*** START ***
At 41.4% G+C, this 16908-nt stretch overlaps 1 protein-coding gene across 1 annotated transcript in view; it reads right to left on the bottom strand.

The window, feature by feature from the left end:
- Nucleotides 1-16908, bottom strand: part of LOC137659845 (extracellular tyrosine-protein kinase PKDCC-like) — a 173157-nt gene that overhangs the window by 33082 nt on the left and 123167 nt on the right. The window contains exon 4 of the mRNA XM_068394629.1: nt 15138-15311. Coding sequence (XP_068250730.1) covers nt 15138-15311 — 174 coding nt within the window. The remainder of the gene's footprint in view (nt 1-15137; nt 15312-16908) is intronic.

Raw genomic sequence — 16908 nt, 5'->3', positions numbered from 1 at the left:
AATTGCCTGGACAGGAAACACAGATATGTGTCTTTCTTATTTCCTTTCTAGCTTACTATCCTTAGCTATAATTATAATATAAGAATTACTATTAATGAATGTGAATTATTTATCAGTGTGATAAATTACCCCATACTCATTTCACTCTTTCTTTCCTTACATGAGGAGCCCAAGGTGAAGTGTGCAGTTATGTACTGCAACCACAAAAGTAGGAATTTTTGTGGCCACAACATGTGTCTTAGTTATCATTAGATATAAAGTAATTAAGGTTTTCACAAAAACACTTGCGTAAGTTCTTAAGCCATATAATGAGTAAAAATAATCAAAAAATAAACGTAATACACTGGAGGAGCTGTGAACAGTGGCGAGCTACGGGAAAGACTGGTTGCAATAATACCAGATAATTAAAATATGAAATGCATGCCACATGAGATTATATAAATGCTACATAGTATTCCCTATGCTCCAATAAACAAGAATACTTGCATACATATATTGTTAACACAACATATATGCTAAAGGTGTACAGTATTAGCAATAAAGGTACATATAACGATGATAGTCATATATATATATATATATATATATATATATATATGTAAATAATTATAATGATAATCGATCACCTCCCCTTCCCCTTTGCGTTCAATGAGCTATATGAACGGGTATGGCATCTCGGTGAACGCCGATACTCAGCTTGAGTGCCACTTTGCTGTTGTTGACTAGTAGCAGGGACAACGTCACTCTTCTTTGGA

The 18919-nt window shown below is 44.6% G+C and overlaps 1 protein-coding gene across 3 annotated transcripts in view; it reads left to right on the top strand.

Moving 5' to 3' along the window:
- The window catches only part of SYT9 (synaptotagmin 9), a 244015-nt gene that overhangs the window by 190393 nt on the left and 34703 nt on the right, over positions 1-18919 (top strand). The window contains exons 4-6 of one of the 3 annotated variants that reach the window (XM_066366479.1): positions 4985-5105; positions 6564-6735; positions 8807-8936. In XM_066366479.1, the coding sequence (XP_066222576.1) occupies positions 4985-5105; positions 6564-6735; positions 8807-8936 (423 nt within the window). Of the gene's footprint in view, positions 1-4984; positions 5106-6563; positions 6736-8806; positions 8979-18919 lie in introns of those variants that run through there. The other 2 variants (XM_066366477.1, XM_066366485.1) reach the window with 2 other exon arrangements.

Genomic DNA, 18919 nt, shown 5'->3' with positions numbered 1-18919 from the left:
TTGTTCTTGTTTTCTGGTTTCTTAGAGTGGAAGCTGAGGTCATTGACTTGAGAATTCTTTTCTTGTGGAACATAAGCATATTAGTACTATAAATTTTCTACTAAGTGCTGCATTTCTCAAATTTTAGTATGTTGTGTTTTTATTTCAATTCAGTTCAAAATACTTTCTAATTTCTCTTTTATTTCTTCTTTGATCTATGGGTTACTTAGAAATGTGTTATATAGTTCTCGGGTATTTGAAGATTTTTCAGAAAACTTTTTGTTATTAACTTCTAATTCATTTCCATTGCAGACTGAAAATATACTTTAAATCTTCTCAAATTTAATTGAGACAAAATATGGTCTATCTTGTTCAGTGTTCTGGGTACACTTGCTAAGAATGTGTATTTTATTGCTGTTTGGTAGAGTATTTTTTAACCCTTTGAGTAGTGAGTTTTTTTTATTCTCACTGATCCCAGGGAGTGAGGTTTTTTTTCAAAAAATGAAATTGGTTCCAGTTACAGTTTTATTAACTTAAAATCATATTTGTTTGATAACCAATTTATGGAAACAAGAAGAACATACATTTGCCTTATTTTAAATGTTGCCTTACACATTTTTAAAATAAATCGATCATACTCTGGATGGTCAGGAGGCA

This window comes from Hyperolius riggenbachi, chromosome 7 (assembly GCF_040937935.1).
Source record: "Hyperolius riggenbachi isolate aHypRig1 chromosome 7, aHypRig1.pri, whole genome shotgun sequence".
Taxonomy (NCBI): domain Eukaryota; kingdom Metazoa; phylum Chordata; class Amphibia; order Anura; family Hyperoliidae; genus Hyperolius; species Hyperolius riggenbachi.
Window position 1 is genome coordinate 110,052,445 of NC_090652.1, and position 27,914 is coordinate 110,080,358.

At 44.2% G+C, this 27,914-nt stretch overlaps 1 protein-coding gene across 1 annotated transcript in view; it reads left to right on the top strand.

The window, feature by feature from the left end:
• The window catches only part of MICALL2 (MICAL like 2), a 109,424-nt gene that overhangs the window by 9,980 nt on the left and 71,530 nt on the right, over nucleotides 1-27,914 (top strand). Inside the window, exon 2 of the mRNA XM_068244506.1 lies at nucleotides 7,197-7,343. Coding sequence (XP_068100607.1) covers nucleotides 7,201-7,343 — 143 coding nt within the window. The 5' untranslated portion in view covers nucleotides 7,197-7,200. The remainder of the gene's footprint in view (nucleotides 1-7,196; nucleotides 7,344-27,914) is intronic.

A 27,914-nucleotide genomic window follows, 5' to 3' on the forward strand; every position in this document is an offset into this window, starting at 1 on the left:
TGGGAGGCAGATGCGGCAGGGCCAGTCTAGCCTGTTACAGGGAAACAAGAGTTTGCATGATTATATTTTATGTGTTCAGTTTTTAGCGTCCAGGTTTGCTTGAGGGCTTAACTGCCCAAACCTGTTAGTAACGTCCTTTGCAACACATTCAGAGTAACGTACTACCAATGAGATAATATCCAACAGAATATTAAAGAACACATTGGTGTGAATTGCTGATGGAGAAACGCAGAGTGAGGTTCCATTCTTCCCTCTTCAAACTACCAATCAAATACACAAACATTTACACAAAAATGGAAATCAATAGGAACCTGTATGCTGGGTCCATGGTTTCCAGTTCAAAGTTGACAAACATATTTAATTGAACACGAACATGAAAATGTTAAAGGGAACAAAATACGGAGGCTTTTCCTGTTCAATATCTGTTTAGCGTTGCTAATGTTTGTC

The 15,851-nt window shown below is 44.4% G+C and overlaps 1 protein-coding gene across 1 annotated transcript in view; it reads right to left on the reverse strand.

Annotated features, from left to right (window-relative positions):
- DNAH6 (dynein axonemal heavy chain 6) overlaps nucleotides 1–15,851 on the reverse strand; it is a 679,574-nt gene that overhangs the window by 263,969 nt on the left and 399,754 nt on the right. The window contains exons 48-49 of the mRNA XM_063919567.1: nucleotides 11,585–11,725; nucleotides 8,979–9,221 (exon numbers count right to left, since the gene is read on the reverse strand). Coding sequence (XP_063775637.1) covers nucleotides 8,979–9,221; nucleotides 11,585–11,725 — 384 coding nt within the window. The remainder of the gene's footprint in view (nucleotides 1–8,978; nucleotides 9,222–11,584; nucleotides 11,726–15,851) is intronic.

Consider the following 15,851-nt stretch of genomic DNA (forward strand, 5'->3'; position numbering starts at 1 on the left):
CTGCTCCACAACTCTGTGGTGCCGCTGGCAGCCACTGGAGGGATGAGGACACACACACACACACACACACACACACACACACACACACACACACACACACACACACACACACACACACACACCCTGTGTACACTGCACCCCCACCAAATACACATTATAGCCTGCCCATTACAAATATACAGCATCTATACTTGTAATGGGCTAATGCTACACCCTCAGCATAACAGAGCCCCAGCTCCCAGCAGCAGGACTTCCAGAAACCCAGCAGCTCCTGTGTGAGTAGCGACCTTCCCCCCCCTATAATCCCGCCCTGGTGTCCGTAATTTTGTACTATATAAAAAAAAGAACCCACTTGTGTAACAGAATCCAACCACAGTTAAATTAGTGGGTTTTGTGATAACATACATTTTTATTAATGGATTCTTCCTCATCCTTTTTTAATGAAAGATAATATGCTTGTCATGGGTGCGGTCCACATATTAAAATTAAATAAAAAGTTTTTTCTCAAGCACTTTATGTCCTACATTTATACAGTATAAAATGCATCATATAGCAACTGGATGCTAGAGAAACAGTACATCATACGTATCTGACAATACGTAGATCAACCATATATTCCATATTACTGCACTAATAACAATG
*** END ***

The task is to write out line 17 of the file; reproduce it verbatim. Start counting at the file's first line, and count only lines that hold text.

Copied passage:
• The window catches only part of MICALL2 (MICAL like 2), a 109,424-nt gene that overhangs the window by 9,980 nt on the left and 71,530 nt on the right, over nucleotides 1-27,914 (top strand). Inside the window, exon 2 of the mRNA XM_068244506.1 lies at nucleotides 7,197-7,343. Coding sequence (XP_068100607.1) covers nucleotides 7,201-7,343 — 143 coding nt within the window. The 5' untranslated portion in view covers nucleotides 7,197-7,200. The remainder of the gene's footprint in view (nucleotides 1-7,196; nucleotides 7,344-27,914) is intronic.